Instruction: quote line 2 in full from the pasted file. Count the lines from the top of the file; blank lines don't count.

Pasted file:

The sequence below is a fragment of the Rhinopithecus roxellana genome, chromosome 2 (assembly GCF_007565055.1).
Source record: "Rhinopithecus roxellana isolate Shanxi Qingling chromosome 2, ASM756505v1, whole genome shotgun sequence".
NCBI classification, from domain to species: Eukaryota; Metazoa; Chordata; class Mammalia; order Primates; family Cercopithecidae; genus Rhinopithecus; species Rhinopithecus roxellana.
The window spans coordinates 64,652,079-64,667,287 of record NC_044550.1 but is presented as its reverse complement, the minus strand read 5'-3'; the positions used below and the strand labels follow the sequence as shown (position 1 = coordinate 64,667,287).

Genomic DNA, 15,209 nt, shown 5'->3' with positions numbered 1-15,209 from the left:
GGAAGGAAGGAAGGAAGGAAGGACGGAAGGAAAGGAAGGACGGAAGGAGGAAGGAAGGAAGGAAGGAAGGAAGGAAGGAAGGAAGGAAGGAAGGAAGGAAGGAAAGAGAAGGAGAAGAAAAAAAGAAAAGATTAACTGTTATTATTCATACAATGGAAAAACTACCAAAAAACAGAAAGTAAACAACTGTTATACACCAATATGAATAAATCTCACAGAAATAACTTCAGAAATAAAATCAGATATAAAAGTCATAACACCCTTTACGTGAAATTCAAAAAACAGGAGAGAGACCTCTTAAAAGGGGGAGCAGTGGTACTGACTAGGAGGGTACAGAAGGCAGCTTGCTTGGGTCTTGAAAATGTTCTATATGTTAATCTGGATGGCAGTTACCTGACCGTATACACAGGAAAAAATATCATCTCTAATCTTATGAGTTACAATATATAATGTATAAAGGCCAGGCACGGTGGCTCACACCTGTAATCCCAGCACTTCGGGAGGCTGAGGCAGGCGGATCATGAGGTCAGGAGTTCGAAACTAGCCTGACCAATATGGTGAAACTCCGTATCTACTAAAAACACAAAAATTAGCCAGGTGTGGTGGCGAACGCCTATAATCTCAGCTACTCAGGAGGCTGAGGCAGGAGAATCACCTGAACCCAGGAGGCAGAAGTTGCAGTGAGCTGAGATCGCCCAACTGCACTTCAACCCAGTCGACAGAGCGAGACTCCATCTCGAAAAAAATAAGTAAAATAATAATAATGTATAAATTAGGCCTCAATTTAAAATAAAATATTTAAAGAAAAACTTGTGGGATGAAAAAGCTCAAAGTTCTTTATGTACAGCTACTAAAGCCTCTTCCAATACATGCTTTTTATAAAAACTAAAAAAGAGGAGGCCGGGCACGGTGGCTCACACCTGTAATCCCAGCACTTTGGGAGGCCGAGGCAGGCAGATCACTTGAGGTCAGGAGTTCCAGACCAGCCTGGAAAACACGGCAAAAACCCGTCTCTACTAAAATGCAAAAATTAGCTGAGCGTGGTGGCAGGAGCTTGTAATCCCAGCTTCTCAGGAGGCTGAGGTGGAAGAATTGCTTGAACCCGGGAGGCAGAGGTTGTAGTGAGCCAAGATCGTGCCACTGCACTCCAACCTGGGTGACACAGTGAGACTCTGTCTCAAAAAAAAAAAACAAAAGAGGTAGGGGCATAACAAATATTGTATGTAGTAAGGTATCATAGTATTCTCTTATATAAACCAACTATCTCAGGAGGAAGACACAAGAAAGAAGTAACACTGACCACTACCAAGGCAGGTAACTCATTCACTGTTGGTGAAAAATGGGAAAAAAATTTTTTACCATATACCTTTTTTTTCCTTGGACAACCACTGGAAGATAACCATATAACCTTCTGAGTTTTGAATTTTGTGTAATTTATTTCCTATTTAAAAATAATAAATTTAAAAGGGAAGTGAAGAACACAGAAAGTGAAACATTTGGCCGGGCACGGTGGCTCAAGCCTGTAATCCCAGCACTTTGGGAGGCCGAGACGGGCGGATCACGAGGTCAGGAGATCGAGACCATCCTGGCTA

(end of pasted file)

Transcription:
Source record: "Rhinopithecus roxellana isolate Shanxi Qingling chromosome 2, ASM756505v1, whole genome shotgun sequence".